Once the nation’s largest trade show, Comdex — the massive fall computer event — was canceled last week. Its owners cited the failure of the industry’s largest companies to participate.
Executives at MediaLive International, the company that owns Comdex and other trade shows, said they decided to redefine the event and are hoping that it will re-emerge after a year’s hiatus.
Created in 1979 by Sheldon Adelson, a Boston financial consultant, Comdex gained prominence in the early 1980s with the emergence of the personal computer industry. The annual show became the place to showcase new computers and software and a mandatory stopping place for industry luminaries.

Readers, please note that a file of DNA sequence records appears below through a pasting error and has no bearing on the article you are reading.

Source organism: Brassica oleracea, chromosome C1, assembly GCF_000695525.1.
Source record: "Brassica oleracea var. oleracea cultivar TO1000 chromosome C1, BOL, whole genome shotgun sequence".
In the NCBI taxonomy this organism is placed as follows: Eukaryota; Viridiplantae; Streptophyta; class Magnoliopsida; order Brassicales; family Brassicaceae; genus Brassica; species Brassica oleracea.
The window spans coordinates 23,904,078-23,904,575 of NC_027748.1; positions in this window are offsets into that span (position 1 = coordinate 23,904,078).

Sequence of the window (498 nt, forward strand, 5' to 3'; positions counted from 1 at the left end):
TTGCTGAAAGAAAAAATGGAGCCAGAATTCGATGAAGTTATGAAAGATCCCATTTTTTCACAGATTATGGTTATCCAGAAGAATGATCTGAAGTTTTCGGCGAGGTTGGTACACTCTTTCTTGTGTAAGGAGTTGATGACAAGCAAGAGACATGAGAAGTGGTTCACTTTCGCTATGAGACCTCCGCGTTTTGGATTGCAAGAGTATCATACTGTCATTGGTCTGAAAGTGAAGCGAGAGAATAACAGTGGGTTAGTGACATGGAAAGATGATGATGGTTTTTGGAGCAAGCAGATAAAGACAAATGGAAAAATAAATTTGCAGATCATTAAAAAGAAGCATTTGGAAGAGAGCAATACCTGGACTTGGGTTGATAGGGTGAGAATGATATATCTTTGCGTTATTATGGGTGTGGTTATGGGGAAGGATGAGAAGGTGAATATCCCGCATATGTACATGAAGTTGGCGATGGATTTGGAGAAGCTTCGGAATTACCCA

Executives would flock to Las Vegas to hear a speech on the future of computing by Bill Gates or to visit a booth where Mitchell D. Kapor introduced the Lotus Development Corporation’s Lotus 1-2-3 spreadsheet program.
Comdex reached a peak in 2000 during the Internet bubble when 211,000 people attended the show. Last year attendance fell to 45,000, and most of the world’s largest hardware and software companies decided either to abandon the event or to cut back their presence. The number of exhibitors fell from a peak of 2337 to 550.
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